ME Seminar: Development of clinical microfluidics towards commerciali...
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  • ME Seminar: Development of clinical microfluidics towards commerciali...

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Title:  Development of clinical microfluidics towards commercialization

Speaker: Emre Ozkumur

Date/Time: 17.02.16, 13:40

Place: FENS G015


Abstract: Microfluidics are attractive tools for manipulation and separation of micro-particles, since they tend to have higher sensitivity and specificity than the bulk separation methods. Biomedical applications target cell separation from bodily fluids, often from the blood, but fail to translate into clinic either because of reliability and repeatability, or simply because of limited blood processing capacity. Specifically in the case of isolating circulating tumor cells (CTCs) from cancer patients’ peripheral blood stream, the challenge is immense: 1 to 100 cells in a tube of blood with 50 billion other cells.  We have developed an integrated microfluidic system, leading to world’s most sensitive CTC isolator, and demonstrated the proof-of-concept clinical utilization for CTCs. In the process of developing an extremely challenging clinical application, we have identified other clinical applications for the state-of-the-art microfluidic technologies we developed, and started a company, MicroMedicine, in order to pursue the commercialization potential of these tools. Company has recently secured a notable investment round and started operations in December 2015. Products are currently in development for diagnostics (of infections), for therapy (Bone Marrow & Hematopoetic Progenitor Cells for grafting and transplant), and for clinical research (Stem Cell isolation and Leukocyte preparation).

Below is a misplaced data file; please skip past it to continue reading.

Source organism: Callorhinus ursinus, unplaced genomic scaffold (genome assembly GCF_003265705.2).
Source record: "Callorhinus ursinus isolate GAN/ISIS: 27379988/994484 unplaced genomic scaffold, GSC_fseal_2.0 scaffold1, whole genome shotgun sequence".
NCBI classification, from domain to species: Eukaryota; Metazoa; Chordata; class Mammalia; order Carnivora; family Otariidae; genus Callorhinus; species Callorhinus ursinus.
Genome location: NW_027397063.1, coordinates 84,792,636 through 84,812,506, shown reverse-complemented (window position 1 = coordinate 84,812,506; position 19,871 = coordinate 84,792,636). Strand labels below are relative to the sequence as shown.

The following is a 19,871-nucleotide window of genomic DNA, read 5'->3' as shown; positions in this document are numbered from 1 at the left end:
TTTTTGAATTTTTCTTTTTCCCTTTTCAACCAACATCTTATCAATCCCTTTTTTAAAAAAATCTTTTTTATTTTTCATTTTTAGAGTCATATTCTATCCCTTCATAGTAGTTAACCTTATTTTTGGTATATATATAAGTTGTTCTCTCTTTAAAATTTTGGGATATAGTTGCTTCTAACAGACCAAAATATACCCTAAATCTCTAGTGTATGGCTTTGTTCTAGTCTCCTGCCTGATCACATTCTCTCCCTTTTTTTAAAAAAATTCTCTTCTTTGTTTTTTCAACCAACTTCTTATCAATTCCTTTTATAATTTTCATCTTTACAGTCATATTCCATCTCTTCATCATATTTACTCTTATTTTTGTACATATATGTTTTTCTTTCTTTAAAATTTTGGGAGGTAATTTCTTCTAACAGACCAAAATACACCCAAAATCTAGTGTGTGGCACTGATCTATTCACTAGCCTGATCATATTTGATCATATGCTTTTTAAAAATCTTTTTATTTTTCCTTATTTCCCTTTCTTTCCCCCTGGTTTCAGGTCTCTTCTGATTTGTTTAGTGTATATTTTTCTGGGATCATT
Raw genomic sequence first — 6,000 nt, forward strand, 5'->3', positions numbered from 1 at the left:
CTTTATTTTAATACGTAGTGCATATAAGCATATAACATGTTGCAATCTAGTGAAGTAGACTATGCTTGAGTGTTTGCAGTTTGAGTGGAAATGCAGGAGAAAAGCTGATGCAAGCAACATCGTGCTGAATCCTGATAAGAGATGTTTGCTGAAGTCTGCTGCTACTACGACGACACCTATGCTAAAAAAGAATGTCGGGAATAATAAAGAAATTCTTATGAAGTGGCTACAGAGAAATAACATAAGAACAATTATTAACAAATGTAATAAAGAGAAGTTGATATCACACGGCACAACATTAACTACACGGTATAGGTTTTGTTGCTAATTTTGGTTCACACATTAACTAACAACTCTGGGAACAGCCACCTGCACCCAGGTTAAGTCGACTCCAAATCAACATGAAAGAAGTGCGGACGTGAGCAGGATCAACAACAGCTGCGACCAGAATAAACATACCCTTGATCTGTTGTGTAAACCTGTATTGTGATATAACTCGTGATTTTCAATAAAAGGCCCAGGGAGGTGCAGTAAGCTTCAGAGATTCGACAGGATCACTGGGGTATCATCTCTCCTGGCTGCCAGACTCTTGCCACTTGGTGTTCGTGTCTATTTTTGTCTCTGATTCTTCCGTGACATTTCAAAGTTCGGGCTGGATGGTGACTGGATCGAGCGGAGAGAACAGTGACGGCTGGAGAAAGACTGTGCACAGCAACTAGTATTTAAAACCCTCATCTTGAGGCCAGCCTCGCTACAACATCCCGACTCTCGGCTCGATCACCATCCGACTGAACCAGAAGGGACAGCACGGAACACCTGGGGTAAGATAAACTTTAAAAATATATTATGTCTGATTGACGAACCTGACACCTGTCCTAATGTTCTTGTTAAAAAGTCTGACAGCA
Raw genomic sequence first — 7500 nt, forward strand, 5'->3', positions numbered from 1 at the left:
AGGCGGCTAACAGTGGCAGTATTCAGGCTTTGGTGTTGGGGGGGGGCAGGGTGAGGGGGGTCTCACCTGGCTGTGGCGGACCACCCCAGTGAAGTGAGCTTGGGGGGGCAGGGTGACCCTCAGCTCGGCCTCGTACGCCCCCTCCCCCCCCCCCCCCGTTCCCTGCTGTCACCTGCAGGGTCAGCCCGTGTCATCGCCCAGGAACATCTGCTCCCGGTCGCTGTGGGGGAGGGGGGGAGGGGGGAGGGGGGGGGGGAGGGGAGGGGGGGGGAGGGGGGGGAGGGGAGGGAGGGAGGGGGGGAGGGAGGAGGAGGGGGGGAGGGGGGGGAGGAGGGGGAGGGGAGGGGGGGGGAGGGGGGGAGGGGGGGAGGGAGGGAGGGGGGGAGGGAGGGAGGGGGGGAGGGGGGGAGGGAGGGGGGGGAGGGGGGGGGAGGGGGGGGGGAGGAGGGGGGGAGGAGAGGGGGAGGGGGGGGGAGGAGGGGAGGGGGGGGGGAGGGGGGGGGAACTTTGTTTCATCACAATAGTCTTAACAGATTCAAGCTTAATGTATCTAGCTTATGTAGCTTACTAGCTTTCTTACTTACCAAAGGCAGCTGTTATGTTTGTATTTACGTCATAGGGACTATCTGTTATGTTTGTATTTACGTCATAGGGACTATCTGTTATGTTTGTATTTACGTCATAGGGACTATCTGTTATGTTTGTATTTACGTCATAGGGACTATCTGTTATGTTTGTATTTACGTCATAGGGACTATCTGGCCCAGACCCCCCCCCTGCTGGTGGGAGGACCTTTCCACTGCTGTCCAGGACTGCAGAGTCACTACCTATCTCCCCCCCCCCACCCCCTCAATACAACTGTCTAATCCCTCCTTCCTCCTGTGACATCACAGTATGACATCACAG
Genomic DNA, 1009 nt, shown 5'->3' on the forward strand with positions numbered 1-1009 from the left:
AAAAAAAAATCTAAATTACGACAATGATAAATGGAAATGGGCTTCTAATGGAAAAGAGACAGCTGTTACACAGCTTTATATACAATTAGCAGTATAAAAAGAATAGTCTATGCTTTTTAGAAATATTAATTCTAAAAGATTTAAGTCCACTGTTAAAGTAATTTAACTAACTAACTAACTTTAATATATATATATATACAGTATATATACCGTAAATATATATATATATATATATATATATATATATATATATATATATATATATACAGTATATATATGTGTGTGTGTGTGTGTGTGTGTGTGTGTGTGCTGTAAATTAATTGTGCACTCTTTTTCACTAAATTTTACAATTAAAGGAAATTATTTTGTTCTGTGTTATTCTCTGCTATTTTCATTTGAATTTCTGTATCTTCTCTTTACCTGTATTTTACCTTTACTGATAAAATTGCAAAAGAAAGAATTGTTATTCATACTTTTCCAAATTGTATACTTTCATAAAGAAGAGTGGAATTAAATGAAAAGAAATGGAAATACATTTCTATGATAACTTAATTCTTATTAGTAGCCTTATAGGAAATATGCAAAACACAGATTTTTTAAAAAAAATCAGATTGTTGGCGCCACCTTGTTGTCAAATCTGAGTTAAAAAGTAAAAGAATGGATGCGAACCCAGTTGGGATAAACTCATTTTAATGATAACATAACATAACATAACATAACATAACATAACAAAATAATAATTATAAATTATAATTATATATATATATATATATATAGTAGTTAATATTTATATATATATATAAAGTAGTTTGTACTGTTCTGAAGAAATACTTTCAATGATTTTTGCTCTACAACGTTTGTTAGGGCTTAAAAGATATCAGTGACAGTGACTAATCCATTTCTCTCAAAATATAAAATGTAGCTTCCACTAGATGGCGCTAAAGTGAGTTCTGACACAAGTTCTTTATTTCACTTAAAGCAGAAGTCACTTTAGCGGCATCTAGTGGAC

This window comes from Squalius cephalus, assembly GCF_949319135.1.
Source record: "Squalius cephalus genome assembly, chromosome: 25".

The talk will encompass the description of transforming basic research ideas to clinical utilization, focusing on the CTC sorting application, followed by a short description of other clinical applications and experience with our high-tech start-up so far. 

Emre Özkumur has received his bachelor degrees from Koç University in Electrical and Electronics Engineering and Physics. He has completed his Ph.D. in Electrical Engineering, at Boston University’s Photonics Center, where he worked on biophotonics and biosensors. Later, he joined the Center for Engineering in Medicine of Massachusetts General Hospital and Harvard Medical School, where he developed a microfluidic rare cell isolation device. The method has attracted funding from Johnson & Johnson for further development by the same team towards commercialization.
Dr. Özkumur’s research is focused on innovative methods and devices for medicine and life sciences; optical and microfluidic tools for manipulation and detection of biomolecules and cells; microfluidic systems for processing of blood and other cells for applications in clinical research, prognostics and therapeutics.

Contact: Meltem Elitaş